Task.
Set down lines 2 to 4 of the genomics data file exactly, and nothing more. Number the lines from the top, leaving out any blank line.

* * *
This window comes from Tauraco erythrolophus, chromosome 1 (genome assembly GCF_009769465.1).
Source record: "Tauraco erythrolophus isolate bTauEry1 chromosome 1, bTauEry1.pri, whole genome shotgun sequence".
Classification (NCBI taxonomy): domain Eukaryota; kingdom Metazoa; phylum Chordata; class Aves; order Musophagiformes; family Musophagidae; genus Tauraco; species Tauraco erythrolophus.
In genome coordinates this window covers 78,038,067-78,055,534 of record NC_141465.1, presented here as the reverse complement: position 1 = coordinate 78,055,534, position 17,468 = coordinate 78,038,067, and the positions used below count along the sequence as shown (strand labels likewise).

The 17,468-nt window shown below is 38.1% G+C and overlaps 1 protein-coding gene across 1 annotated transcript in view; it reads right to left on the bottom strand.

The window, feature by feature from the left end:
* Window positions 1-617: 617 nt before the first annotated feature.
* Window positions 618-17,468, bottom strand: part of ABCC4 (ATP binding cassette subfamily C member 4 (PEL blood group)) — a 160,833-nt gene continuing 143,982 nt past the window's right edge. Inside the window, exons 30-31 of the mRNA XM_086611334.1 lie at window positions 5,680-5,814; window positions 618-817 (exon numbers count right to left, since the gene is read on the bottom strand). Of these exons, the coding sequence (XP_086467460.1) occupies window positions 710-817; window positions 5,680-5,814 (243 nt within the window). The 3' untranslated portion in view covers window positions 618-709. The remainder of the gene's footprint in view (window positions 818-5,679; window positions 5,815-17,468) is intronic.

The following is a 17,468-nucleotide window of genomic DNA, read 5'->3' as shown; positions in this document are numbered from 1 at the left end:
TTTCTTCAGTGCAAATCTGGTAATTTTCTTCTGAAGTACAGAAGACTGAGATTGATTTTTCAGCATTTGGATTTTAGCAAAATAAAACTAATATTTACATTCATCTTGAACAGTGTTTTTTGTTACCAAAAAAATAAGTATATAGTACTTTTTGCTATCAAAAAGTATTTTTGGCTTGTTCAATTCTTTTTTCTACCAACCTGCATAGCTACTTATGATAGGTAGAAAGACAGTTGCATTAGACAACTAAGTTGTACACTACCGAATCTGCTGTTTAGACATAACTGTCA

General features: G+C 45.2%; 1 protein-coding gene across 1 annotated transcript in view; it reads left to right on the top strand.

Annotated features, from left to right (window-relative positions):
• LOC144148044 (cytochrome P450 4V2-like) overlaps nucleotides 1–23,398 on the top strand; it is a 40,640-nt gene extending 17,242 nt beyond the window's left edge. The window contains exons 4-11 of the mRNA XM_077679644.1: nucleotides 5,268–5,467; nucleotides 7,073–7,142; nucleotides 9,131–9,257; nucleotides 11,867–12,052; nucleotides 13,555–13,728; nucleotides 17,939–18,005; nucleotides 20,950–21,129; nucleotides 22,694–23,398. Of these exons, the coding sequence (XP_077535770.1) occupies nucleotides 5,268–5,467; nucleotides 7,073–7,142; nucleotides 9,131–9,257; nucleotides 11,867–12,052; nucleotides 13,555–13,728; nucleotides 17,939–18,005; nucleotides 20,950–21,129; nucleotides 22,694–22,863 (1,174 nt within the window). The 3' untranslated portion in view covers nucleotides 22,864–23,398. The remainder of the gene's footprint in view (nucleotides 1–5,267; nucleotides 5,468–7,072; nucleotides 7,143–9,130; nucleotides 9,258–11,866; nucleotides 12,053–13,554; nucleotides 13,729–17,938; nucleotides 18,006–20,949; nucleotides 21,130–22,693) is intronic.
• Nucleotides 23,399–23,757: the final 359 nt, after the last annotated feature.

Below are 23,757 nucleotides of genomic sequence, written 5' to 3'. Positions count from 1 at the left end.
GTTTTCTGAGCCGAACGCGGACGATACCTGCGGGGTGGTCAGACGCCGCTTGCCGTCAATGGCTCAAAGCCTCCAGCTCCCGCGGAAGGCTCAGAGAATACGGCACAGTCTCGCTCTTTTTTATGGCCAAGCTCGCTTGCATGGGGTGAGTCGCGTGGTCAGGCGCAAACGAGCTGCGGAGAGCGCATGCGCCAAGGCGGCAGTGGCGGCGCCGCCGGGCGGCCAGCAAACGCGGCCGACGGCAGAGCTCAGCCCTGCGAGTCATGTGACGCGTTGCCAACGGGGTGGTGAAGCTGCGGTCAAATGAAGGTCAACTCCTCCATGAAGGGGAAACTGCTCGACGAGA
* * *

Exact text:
Source record: "Tauraco erythrolophus isolate bTauEry1 chromosome 1, bTauEry1.pri, whole genome shotgun sequence".
Classification (NCBI taxonomy): domain Eukaryota; kingdom Metazoa; phylum Chordata; class Aves; order Musophagiformes; family Musophagidae; genus Tauraco; species Tauraco erythrolophus.
In genome coordinates this window covers 78,038,067-78,055,534 of record NC_141465.1, presented here as the reverse complement: position 1 = coordinate 78,055,534, position 17,468 = coordinate 78,038,067, and the positions used below count along the sequence as shown (strand labels likewise).